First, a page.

Dir: Jerry Schatzberg | Cast: Jason Robards, Christien Anholt, Samuel West, Francoise Fabian, Maureen Kerwin | Thriller 110’
Obviously deeply felt by both writer (Harold Pinter from a novel by Fred Uhlman) and director, immaculately designed on what seems to be a lavish budget by veteran Alexander Trauner (who appears early on playing the caretaker) and photographed in widescreen suffused in a nostalgiac glow by cameraman Bruno De Keyzer.
The leisurely pace at which Reunion unfolds conveys something of the gradualness with which the appalling reality overwhelms its characters, although the slow-burning first hour is disrupted by jarringly emphatic black & white inserts to keep reminding the audience of the calamity about to strike (as if they needed such nudging). Konradin’s credulous willingness to give a demagogic snake-oil salesman like Hitler the benefit of the doubt – “He really impressed me. He is totally sincere. He has such… he has true passion. I think he can save our country. He is our only hope.” – however remains depressingly familiar today.
But for the final, very abrupt, ‘surprise’ ending to work, the audience is assumed not to be able to recognise the ferrety face of Roland Freisler, occasionally seen although never identified by name (and ironically – as played by Roland Schäfer looking remarkably like John Malkovich in heavy eye-liner – relatively restrained compared to the actual bellowing maniac preserved for posterity in newsreels). And would it really have taken over forty years and a trip all the way back to the very school in Stuttgart were they were originally pupils for Henry to only now learn Konradin’s fate? @RichardChatten
Vanessa Lapa follows her expose on the life of Heinrich Himmler The Decent One with another illuminating Nazi portrait, this time of ‘Hitler’s architect’, ally and facilitator Albert Speer.
The Israeli filmmaker’s project came into existence via a chance meeting in a hotel which, on further examination, uncovered an eye-watering treasure trove of archive news footage, audio sources and photographs most of which have never seen the light of day until the present day.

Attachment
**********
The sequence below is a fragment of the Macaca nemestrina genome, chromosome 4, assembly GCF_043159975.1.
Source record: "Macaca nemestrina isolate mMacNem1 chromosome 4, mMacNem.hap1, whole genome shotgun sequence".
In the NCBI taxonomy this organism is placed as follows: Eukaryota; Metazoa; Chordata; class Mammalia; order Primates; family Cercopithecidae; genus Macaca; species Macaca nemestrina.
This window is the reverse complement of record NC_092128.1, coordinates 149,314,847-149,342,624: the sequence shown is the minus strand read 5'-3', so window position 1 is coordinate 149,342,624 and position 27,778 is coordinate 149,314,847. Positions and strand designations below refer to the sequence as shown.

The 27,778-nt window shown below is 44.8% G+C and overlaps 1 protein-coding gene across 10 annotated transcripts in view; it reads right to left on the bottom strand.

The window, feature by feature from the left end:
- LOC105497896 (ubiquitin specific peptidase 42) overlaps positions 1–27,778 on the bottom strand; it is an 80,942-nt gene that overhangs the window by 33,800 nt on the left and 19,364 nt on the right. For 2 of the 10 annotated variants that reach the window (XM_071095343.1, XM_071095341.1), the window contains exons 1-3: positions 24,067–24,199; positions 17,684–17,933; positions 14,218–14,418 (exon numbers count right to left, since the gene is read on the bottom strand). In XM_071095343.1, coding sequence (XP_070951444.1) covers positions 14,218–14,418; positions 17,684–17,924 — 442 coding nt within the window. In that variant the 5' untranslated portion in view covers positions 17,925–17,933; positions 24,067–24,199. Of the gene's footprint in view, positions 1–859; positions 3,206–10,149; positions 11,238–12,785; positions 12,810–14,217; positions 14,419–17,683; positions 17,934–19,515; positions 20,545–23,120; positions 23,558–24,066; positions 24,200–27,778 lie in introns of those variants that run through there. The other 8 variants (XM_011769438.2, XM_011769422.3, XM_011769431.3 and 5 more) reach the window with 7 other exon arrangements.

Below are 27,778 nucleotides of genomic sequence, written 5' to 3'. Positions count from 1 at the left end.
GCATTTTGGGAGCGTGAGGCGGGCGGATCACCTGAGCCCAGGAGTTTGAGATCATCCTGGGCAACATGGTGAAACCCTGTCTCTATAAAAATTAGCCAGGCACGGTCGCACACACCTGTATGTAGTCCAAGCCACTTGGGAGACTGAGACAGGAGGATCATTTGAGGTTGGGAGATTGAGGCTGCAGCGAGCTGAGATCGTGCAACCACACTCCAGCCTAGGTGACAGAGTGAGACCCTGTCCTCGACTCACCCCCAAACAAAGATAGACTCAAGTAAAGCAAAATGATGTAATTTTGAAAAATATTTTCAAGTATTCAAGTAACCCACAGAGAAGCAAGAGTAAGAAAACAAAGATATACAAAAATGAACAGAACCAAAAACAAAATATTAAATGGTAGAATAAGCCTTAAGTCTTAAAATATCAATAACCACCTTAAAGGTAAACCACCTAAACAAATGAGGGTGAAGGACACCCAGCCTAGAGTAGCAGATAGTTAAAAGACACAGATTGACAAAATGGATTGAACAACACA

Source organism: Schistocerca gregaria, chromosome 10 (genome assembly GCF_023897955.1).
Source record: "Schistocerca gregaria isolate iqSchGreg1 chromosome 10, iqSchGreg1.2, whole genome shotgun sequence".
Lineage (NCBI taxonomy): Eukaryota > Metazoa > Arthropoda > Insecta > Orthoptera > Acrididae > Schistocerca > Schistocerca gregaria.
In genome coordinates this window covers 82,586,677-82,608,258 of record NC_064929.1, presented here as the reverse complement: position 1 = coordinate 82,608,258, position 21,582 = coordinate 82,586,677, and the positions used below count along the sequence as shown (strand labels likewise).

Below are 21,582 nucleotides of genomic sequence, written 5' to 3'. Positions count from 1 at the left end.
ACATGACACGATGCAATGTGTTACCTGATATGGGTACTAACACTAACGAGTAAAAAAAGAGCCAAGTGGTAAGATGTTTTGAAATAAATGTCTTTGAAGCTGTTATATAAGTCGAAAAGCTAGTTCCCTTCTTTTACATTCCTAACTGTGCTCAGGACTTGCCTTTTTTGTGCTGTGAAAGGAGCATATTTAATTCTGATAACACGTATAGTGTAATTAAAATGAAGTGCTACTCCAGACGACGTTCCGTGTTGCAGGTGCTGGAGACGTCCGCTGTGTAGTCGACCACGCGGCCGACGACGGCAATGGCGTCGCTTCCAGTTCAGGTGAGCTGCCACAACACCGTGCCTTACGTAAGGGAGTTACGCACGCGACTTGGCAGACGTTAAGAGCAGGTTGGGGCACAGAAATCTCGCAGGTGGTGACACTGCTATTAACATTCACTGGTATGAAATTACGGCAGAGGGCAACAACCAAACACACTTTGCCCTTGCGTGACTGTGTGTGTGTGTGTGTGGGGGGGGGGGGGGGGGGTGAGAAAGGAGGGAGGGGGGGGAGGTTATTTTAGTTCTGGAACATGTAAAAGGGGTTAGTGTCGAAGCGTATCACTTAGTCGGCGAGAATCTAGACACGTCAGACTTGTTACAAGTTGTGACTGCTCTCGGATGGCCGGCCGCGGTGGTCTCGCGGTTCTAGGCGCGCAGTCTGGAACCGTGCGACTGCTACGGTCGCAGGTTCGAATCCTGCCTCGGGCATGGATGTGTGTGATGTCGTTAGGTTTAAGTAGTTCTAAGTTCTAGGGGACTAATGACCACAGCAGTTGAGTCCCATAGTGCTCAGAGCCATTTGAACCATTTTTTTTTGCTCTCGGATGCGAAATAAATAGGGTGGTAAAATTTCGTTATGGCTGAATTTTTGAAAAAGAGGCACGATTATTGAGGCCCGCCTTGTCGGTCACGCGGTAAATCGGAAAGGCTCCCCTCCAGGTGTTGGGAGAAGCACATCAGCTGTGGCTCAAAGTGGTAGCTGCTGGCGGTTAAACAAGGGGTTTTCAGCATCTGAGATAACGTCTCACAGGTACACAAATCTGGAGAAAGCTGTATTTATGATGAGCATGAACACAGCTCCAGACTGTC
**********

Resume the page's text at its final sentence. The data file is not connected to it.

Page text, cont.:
In Lapa’s film Albert Speer (1905-1981) comes across as a cultured but rather narcissistic character who enjoyed a glamorous and comfortable existence as the Third Reich’s Minister of Armaments and War Production in the final years of the Second World War (1942-45). Hitler had wanted to be an architect himself but hadn’t the talents that Speer clearly possessed, so he used the charming and debonair designer as a conduit for his own ideas in constructing the built environment of his Nazi regime. Speer’s subtle charisma saw him through the Nuremberg Trials, convicted but bizarrely escaping the death sentence, this high-ranking official is pictured on the steps of the prison, after serving a two decade sentence, without a shred of remorse but with the victorious words: “See, I’m still good-looking after 20 years”.
During his confinement Speer re-imagined his life and re-wrote his own story claiming not to have been responsible for the overseeing of the gas chambers that led to Third Reich’s worst horrors. He also penned his 1970 best-selling memoir ‘Inside The Third Reich’ which captured the imagination of Hollywood. But on later scrutiny his self-whitewashed story emerged as ‘fake news’, according to the indomitable Lapa who sets out to debunk his version of events in this sleek, compelling and utterly fascinating film.
And not before time. Speer’s specious story is clearly ripe for re-examination. This suave and sinister man still remains unchallenged nearly forty years after his death. Lapa choses a buzzy and effective narrative device to showcase her study: Speer’s 1971 meetings with Jane Birkin’s brother, the scriptwriter Andrew Birkin (apparently a protégé of Stanley Kubrick) who was selected by Paramount to scope out the narrative for a putative film which was later abandoned, largely due to British director Carol Reed’s dubiety. Their informal discussions add subtle but sensational context to the photos and archives, as do the ‘fireside chats’ with Reed who offers his own critique on Speer’s version of the events as the two British film pros plough through 40 hours of Birkin’s recordings with the Nazi, in preparation for his script.
Reed is clearly sceptical, pouring scorn on Speer’s glib technique of painting himself as another ‘decent one’ despite his nefarious Nazi activities that led to the deaths of millions, not to mention the slave labour of the concentration camp victims who were used and abused in Hitler’s efforts to rebuild Berlin. On an equally sinister note, it also emerges that many of these high-ranking officials slipped off the radar and were re-deployed in other parts of the world where their specialist knowledge gleaned in the field of forced euthanasia (Aktion T4) became invaluable.
The film flips between the mind-boggling discussions between Birkin, Speer and Reed; the extraordinary recordings inside the courtrooms of the Nuremberg Trials; the archive footage on parade with the Nazis featuring Hitler and his henchmen, not to mention Albert Speer at leisure with his wife Margarete Weber in their soigné country villa. MT